Environmental Justice Legislative Team

Mission: The Maryland Environmental Justice Legislative Team works together to magnify community voices through the legislative process to address environmental inequities in Maryland.

screen-shot-2016-12-06-at-1-27-44-pmThe Environmental Justice Legislative Team welcomes participation from anyone interested in creating a more inclusive and equitable environmental policy landscape. We are comprised of activists and volunteers not affiliated with any organization, and the following policy, environmental, faith, and health organizations, including:

The environmental justice movement seeks clean and healthy environments for communities that are overburdened by pollution and health hazards, and promotes meaningful community engagement in policy-making.

In the 2017 Legislative Session we supported:

  • Housing and Community Development – Food Deserts – Small Loans (HB 1492) – to provide financial assistance for corner stores looking to upgrade in order to provide fresh, healthy food for neighbors. This bill passed, and is set to improve access to healthy foods in communities soon.
  • The Maryland Farms & Families Act (HB 586/SB 278) – to double the purchasing power of food-insecure Maryland residents with limited access to fresh fruits and vegetables. This bill passed, and now needs your support to get state funding.  Consider signing this letter to Governor Hogan asking for funding in the 2018 budget.
  • Environment – Testing for Lead in Drinking Water – Public and Nonpublic Schools (HB 270) – to provide lead testing in school drinking water. This bill passed and the Maryland Department of the Environment is currently convening a workgroup to advise on implementation.
  • Environment – Reduction of Lead Risk in Housing – Blood Lead Level (HB 1625/SB 1195) – to reduce the definition of an elevated blood lead level, so there is earlier intervention from property owners and health departments for lead poisoned children. This bill did not pass, and we hope it will be reintroduced in 2018.

Fact sheets

The Legislative Black Caucus Luncheon

During the 2017 legislative session, the Environmental Justice Legislative Team hosted our first event to break bread with faith leaders, elected officials, and community, health, and environmental advocates and discuss a pressing environmental justice or equity issue facing Marylanders.

In 2017, we worked with the Legislative Black Caucus to highlight food deserts, with educational speakers from the Caucus, the University of Maryland School of Public Health, Filbert Street Garden, and the Maryland Commission on Environmental Justice and Sustainable Communities (CEJSC). Hungry Harvest provided rescued produce from grocery stores to highlight the injustice of food deserts: edible food is thrown out everyday due to a minor blemish.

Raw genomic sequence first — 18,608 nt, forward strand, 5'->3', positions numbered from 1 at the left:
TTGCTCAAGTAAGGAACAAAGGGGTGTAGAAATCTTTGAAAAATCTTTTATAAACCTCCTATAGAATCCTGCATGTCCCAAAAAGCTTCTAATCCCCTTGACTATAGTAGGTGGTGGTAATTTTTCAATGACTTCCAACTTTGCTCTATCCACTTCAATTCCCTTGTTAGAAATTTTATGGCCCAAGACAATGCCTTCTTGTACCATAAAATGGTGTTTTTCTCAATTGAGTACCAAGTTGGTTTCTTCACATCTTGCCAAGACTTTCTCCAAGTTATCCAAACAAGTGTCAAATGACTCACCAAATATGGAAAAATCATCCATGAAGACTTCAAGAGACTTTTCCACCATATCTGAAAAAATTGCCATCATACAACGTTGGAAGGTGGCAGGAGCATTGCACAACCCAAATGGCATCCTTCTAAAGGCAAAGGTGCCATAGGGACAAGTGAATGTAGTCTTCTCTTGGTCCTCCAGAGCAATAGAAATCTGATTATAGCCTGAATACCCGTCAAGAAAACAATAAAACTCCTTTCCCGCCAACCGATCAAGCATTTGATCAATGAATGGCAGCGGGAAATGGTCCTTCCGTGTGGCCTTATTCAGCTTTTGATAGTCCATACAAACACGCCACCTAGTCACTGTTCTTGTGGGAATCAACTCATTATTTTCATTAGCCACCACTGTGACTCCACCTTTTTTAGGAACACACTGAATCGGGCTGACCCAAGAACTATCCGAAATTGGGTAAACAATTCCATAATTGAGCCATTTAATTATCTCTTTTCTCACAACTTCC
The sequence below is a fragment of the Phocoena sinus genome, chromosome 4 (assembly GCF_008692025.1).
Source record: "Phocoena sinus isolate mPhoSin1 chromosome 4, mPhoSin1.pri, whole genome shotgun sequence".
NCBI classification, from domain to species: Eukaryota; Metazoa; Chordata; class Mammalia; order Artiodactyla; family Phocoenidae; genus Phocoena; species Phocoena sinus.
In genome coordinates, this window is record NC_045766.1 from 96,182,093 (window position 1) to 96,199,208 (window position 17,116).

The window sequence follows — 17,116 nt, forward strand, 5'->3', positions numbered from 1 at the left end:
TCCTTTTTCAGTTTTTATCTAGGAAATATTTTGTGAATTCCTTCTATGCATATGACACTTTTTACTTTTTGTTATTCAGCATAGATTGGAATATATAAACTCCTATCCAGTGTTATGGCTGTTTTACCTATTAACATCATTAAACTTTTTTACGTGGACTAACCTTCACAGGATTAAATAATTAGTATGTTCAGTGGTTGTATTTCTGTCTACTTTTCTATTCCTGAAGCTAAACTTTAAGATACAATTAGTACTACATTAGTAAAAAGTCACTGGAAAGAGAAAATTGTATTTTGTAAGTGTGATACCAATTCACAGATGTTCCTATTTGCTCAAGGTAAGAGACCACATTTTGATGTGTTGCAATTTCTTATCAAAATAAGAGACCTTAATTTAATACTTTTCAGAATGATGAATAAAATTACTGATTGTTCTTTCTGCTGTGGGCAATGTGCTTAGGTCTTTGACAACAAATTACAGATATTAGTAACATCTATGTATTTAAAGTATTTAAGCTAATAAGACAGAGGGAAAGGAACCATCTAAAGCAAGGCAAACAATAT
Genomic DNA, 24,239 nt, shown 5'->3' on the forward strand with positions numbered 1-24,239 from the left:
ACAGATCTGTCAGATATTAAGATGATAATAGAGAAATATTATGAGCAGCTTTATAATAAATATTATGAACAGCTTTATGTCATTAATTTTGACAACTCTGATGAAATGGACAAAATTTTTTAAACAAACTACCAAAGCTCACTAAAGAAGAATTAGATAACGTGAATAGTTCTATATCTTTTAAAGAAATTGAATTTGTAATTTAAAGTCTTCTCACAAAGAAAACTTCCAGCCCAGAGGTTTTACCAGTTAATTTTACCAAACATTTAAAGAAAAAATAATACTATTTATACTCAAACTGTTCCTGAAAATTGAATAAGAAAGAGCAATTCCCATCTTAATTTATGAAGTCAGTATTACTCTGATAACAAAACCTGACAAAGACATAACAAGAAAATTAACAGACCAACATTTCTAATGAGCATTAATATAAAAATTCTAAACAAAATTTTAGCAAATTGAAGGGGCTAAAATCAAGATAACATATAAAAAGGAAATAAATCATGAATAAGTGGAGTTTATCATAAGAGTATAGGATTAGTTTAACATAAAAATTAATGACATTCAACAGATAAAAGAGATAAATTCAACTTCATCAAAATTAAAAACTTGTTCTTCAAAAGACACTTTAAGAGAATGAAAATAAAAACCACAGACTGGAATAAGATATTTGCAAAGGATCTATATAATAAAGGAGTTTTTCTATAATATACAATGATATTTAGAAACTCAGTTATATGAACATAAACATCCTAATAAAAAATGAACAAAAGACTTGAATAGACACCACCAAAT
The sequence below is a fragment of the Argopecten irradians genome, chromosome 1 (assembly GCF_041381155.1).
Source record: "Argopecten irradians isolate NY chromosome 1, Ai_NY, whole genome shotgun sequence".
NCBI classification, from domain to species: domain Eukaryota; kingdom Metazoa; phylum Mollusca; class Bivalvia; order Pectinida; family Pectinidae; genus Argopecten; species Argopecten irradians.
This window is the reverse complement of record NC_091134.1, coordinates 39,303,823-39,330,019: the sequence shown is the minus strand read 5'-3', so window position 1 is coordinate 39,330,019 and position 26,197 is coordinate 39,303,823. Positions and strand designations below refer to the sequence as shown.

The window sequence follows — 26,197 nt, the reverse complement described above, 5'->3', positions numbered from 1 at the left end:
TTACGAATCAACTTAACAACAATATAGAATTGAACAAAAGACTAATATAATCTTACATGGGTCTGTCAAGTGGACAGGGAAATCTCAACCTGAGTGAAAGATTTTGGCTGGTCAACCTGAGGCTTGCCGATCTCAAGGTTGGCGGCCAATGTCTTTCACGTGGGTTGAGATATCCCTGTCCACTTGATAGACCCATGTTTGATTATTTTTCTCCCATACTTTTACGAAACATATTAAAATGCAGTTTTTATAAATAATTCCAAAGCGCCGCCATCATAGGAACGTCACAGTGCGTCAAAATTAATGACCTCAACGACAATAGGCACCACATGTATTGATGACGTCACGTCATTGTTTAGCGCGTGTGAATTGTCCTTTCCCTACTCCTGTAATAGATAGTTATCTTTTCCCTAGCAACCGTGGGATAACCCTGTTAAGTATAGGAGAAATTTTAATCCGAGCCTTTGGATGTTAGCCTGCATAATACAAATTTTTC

“The burden is falling most heavily on communities of color or low-income communities and on rural communities. We want to make sure that their voice and their presence is prominent here in Annapolis where the legislative work of our state is being done,” said Vernice Miller-Travis, outgoing chair of the CEJSC.

Legislative History

2016 The REDUCE Act (SB 398 / HB 820 )
Reducing Environmental Degradation for the Underserved Through Community Engagement; 
Senator Ramirez & Delegate Lam

2015 —  Cumulative Air Impact Analysis (SB 693 / HB 987) – Environment – Ambient Air Quality Control; Senator Ramirez & Delegate Lam

Legislative History in Maryland also includes:
 › 2003HB 970   ›2009SB 4   ›2010SB 60   ›2011HB 847   ›2014SB 706

Executive Branch History – Environmental Justice in Maryland

  • 2001 – Governor Glendening signs Executive Order establishing the CEJSC
  • 2010 – Sheriff Road pilot project occurred as a facilitated community outreach effort undertaken by the Maryland Department of the Environment
  • 2014 – Cumulative Impacts Workgroup

To find out more about environmental justice in Maryland, view the resources below:

Resources – Environmental Justice in Maryland


  • The Metropolitan Washington Air Quality Committee and the Climate, Energy, and Environment Policy Committee of the Metropolitan Washington Council of Governments (COG) – Released an Environmental Justice Toolkit (EJ Toolkit).The EJ Toolkit was developed to help address issues of equity, access to decision makers, and meaningful engagement of the public, when making decisions that affect the local and regional environment. These decisions include, but are not limited to, permitting, facility siting, transportation, and other measures that impact the quality of the air and affect the health conditions for thousands of people who have made their home in the region.
  • View resources from the Community Engagement, Environmental Justice, and Health (CEEJH) Laboratory at University of Maryland